PROFESSOR MACDONALD: Shall I have a go at that? I agree. I think in our report we actually raised the point that, having analysed in a numerical way the likely impact of mink hunting on mink populations and drawn the conclusion that it strikes us as improbable that mink hunting with hounds could contribute in a substantial way to limiting mink populations, we go on to say that another consideration is that the activities involved in mink hunting with hounds are likely to -- at least it is plausible that they would cause disturbance to riparian habitat, and one can think of all sorts of circumstances in which that might be the case. The very obvious example that will spring to mind is possible disturbance to otters in the same habitat as mink, even though the two species do have -- as Stephen was saying earlier -- a somewhat hostile relationship as it emerges at the moment, so it would be hard to control that disturbance, I would imagine. However, I am unaware of any data that we could draw on to quantify that view. It seems entirely plausible to me.

MR HOBSON: I would like to respond to that. Really what evidence is there that mink hunting does disturb otters? I am not aware of any evidence it does. The mink hunts are bound by strict rules to ensure that they do not disturb otters and if they do come across otters they have to withdraw their hounds from the river. I also note that in the areas where mink hunting is practised most intensively, in the south-west of England and west Wales, otter numbers are actually the highest. I note also from your report that you say that otters have expanded their range where mink hunting with hounds takes place, so to me that does not suggest that there is any evidence at all that mink hunting does adversely affect otters.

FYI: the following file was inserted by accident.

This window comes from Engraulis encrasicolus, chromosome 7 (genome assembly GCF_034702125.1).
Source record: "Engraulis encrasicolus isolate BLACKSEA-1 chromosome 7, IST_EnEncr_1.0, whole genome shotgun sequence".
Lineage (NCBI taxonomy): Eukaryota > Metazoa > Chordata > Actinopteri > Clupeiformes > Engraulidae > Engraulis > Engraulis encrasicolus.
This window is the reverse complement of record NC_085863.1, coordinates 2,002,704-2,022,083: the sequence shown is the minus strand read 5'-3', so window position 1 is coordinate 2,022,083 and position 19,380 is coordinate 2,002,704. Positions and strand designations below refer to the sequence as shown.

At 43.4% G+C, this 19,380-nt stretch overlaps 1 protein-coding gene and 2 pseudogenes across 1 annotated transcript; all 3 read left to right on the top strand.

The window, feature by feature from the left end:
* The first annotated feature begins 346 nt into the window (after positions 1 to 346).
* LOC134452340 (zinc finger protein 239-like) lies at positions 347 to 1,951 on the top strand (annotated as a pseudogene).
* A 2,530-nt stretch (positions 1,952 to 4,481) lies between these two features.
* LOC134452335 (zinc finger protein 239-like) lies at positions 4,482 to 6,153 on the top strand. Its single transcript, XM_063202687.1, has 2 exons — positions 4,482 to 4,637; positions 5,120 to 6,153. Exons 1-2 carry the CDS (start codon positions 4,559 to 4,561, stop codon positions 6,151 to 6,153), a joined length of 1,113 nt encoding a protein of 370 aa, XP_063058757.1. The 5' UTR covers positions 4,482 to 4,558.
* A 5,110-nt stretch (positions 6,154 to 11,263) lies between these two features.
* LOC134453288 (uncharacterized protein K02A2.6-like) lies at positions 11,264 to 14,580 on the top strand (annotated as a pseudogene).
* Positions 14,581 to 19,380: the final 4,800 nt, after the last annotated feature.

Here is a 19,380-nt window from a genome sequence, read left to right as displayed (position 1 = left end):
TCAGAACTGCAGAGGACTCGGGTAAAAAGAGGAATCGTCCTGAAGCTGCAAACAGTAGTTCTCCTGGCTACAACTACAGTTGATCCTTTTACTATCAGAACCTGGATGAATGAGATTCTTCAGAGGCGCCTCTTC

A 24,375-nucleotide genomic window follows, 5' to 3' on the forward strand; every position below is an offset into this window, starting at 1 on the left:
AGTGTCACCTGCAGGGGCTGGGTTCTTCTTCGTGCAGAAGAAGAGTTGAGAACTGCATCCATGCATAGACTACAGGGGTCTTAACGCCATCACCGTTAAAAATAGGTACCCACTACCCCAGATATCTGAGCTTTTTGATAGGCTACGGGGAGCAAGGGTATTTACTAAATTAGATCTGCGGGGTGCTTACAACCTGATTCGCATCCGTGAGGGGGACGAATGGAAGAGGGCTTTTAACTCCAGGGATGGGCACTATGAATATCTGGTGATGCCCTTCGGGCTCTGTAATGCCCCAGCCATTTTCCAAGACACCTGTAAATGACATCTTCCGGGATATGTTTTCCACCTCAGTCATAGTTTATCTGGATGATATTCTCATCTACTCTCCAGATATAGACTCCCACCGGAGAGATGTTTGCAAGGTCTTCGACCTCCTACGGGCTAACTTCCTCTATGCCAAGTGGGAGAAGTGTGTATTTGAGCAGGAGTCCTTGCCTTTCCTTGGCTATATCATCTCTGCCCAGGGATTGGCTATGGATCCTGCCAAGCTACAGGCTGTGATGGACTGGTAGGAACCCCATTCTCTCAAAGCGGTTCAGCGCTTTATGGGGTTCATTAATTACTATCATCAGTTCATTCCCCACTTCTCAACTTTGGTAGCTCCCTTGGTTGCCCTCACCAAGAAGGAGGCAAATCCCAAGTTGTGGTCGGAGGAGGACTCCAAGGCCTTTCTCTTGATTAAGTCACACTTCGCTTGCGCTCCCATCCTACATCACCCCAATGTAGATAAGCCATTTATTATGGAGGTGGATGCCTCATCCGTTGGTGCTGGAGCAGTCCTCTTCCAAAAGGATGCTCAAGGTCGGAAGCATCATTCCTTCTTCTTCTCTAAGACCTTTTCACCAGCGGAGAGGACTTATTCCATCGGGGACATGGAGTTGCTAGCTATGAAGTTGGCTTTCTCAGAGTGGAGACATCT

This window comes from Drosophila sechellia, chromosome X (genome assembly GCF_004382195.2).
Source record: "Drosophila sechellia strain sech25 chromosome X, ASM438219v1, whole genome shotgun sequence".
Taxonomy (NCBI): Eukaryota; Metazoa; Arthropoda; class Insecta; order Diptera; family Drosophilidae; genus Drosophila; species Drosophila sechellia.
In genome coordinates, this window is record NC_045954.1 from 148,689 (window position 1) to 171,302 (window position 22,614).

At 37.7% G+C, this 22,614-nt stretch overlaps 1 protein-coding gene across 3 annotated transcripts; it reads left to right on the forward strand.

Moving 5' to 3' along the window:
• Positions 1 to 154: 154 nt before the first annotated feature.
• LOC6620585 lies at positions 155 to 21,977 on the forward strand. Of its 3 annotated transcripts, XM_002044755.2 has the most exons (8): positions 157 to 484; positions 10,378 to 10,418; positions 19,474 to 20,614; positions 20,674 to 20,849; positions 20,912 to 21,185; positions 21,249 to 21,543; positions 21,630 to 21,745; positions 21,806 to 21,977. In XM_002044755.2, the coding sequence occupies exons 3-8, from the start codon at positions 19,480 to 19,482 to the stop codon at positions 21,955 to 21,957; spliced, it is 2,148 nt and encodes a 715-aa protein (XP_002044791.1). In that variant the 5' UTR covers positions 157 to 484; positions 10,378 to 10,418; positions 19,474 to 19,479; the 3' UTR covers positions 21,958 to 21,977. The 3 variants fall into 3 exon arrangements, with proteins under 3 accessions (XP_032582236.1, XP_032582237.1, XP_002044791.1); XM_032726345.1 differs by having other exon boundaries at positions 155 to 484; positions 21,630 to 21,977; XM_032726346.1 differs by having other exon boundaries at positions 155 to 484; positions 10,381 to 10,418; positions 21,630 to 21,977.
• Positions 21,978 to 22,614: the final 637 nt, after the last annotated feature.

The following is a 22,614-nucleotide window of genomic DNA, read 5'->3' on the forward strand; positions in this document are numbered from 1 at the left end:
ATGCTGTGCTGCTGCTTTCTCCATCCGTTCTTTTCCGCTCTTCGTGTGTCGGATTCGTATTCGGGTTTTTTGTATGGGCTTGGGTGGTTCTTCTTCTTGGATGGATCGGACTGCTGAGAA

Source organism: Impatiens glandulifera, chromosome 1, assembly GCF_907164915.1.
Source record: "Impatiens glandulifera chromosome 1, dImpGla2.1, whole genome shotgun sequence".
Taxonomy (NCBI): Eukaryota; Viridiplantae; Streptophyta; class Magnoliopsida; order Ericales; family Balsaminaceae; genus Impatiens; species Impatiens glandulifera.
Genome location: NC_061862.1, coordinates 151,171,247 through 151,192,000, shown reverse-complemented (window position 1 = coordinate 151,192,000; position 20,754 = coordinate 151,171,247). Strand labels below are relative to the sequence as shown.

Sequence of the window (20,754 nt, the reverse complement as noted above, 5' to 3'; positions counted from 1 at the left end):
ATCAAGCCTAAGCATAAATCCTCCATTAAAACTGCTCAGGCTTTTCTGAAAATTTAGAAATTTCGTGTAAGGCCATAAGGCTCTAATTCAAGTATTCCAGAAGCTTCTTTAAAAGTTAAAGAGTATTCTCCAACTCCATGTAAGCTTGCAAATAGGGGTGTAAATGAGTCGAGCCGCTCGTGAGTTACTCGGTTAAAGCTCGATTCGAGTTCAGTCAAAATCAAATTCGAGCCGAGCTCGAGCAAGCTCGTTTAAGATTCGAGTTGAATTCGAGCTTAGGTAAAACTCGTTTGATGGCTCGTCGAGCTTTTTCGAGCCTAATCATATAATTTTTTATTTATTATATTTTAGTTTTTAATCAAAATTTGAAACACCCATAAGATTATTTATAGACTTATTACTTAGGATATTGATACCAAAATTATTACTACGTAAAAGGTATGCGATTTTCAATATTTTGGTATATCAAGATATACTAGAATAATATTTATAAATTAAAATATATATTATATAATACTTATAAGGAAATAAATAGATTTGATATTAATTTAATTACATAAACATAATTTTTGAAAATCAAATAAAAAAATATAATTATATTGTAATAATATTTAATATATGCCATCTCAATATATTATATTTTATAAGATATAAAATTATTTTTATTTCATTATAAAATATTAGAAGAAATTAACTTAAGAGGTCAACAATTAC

PROFESSOR MACDONALD: I would agree with you that I too am unaware of any firm data to evaluate that which I hope I said. I just said that I thought it struck me as plausible that hunting along the riparian corridor could be disturbing to wildlife in general, but I am unaware of any data. I do, however, understand there is evidence of mink and otters, at least locally, occurring in the same area and I just thought it was practically difficult as an operational activity to control which species was disturbed at a given moment, but I have no scientific data to offer on that at all.

PROFESSOR HARRIS: I was just going to say I did not address that further because obviously Lord Burns has had submissions from a number of the otter project officers working for the wildlife trusts and they do describe situations where otters are hunted by minkhounds and the disturbance problem, so they do describe it, but it is hard to quantify and it is hard to know how regular it is, but it is described.

MR HOBSON: Could I respond to that because I know Professor Harris was not at the sessions last week? With regard to those four cases which were submitted by the wildlife trusts in their submission, I have spoken to each of the hunts concerned and they all deny categorically that they have ever hunted otters. The one hunt -- I think it was the Pembrokeshire hunt which was accused of hunting otters 10 or 20 years ago, asked why the police were not involved 10 or 20 years ago and why were they not prosecuted for this, if they were indeed hunting otters. The police never contacted them and they were unaware of the allegations until they were submitted to the Inquiry as a report written by the anonymous friend of the anonymous observer of this alleged incident.

DR LINDLEY: Since I raised the subject, I was not myself specifically concentrating on otters, but the discussion seems to have done so. What I was raising was the suggestion, the possibility which I think David Macdonald in broad terms agreed with as a possibility, that the passage of a hunt with dogs and followers and huntsmen and the rest might, or could, cause disturbance to wildlife generally, not specifically to otters alone. It seems to me that perhaps this brief discussion raises a problem for the panel which is going to maybe affect you in a number of issues, which is that of burden of proof. Here we have a case where there is some supposition that there might -- the grounds for the possibility of some disturbance and no scientific evidence to quantify that or indicate its validity or not. On whom does the burden of proof lie? Do activities continue until there is proof that they are damaging, or do you take the precautionary approach and require the burden of proof on the other side?